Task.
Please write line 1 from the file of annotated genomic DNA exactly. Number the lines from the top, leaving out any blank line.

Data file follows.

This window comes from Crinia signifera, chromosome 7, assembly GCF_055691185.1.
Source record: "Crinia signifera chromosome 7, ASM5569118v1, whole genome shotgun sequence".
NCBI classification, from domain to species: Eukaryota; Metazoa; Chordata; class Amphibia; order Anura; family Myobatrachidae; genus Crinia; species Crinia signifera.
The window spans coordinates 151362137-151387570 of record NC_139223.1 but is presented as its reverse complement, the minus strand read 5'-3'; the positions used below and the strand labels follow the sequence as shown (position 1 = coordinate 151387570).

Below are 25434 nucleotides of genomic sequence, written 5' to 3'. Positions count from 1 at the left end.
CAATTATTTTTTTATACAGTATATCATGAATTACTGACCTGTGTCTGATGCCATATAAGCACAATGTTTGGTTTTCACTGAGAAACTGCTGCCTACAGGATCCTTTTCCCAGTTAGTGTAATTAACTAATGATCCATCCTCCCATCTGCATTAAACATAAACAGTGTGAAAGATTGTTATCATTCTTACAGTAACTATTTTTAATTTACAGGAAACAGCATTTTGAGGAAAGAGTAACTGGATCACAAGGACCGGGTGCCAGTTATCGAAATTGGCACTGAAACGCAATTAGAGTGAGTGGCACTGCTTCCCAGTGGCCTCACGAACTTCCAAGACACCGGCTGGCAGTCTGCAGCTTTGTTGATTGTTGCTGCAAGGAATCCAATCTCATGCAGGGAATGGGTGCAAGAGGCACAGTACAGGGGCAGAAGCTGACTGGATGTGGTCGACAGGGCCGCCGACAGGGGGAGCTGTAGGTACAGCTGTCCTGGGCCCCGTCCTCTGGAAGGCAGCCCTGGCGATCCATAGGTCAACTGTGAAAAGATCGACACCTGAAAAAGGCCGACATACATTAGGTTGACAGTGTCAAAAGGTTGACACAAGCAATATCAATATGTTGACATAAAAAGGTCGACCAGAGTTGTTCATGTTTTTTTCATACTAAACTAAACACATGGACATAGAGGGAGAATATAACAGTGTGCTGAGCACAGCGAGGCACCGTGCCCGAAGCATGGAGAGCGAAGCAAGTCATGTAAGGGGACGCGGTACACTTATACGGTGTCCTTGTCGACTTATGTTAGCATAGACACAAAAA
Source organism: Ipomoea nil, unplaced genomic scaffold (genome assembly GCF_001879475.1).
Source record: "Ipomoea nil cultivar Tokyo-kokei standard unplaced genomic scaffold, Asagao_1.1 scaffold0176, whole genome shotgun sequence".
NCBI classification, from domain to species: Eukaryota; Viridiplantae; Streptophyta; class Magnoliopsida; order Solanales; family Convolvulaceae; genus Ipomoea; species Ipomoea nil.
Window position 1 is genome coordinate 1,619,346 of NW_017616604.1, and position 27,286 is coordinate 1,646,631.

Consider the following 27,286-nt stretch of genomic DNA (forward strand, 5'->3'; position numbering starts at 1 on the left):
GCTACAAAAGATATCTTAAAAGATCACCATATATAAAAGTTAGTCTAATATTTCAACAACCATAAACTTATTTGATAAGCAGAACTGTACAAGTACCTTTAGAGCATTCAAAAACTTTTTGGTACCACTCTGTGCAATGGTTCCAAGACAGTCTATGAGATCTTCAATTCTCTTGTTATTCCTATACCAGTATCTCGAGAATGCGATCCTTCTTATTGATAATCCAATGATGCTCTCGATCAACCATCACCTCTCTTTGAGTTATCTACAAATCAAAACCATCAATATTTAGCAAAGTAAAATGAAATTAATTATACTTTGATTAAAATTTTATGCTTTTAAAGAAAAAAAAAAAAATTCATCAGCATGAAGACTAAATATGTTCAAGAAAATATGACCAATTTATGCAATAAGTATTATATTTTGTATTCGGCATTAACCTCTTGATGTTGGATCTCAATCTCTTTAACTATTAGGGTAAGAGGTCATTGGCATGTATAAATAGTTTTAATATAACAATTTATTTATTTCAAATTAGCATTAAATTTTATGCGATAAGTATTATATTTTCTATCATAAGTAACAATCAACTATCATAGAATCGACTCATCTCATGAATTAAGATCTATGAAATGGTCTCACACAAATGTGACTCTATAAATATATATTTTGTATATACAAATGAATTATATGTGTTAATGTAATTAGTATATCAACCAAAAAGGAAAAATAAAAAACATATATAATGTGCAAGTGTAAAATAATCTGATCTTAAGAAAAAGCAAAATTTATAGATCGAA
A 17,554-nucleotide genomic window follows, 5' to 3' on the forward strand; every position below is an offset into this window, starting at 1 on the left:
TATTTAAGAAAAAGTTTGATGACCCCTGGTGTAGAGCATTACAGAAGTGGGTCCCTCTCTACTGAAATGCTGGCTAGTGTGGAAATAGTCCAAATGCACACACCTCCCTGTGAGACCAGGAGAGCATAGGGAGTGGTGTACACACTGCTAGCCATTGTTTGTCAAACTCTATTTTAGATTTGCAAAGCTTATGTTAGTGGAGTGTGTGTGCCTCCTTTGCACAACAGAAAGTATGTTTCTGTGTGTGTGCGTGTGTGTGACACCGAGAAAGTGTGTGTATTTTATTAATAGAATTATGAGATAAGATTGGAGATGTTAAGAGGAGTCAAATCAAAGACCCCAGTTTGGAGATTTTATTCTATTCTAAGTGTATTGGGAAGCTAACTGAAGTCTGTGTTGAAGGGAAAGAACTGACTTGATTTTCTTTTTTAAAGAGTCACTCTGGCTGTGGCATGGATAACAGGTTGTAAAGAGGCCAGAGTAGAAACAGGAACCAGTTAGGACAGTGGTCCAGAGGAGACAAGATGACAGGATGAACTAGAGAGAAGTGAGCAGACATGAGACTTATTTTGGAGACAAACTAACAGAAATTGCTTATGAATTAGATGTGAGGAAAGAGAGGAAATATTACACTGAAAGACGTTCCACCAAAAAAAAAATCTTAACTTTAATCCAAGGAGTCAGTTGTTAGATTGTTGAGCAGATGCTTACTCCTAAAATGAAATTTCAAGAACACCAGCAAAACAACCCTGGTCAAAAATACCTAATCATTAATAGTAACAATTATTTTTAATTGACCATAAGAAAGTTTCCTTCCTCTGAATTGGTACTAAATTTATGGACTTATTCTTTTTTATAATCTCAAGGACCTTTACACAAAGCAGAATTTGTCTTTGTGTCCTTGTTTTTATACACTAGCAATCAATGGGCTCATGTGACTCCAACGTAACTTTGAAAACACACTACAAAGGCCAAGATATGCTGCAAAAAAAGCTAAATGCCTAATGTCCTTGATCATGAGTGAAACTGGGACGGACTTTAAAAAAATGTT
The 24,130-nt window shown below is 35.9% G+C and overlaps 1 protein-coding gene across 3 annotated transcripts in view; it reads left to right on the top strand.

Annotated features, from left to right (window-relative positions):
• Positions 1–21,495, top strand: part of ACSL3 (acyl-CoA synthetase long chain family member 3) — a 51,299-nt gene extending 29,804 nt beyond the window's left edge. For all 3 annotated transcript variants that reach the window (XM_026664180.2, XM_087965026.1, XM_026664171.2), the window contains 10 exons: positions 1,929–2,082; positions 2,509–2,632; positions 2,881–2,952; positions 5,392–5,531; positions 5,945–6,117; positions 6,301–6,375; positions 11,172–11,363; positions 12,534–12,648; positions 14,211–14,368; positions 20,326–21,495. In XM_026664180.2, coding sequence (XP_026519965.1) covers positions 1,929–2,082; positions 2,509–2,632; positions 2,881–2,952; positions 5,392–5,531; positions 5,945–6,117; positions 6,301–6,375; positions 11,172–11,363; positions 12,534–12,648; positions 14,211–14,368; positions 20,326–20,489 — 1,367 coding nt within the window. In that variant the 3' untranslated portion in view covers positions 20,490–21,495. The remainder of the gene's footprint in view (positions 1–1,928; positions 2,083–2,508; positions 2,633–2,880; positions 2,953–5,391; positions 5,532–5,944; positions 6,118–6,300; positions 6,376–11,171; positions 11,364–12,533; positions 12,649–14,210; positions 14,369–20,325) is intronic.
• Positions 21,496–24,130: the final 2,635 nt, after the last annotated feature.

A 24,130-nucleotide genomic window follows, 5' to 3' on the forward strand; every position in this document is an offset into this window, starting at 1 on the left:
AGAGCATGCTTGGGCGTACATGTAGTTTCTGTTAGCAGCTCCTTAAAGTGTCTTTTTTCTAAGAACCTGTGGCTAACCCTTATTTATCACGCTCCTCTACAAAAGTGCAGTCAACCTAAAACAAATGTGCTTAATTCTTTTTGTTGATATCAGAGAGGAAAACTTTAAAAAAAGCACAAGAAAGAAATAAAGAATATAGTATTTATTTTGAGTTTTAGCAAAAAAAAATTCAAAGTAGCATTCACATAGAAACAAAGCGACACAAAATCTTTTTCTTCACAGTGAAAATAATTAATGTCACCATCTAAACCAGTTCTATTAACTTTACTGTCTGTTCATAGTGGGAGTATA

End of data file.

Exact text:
This window comes from Crinia signifera, chromosome 7, assembly GCF_055691185.1.